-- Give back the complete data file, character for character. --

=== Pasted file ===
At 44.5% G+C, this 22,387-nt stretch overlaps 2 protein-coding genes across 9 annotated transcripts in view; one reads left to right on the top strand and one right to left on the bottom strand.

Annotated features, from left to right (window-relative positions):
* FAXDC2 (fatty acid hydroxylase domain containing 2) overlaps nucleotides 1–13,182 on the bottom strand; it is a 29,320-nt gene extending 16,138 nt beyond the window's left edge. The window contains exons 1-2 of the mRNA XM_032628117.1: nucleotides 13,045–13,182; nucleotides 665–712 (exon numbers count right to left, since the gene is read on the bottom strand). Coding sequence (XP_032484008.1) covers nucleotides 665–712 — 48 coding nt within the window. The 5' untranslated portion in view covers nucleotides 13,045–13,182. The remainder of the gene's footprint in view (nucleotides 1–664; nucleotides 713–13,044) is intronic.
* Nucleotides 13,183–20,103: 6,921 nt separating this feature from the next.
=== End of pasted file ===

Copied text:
At 44.5% G+C, this 22,387-nt stretch overlaps 2 protein-coding genes across 9 annotated transcripts in view; one reads left to right on the top strand and one right to left on the bottom strand.

Annotated features, from left to right (window-relative positions):
* FAXDC2 (fatty acid hydroxylase domain containing 2) overlaps nucleotides 1–13,182 on the bottom strand; it is a 29,320-nt gene extending 16,138 nt beyond the window's left edge. The window contains exons 1-2 of the mRNA XM_032628117.1: nucleotides 13,045–13,182; nucleotides 665–712 (exon numbers count right to left, since the gene is read on the bottom strand). Coding sequence (XP_032484008.1) covers nucleotides 665–712 — 48 coding nt within the window. The 5' untranslated portion in view covers nucleotides 13,045–13,182. The remainder of the gene's footprint in view (nucleotides 1–664; nucleotides 713–13,044) is intronic.
* Nucleotides 13,183–20,103: 6,921 nt separating this feature from the next.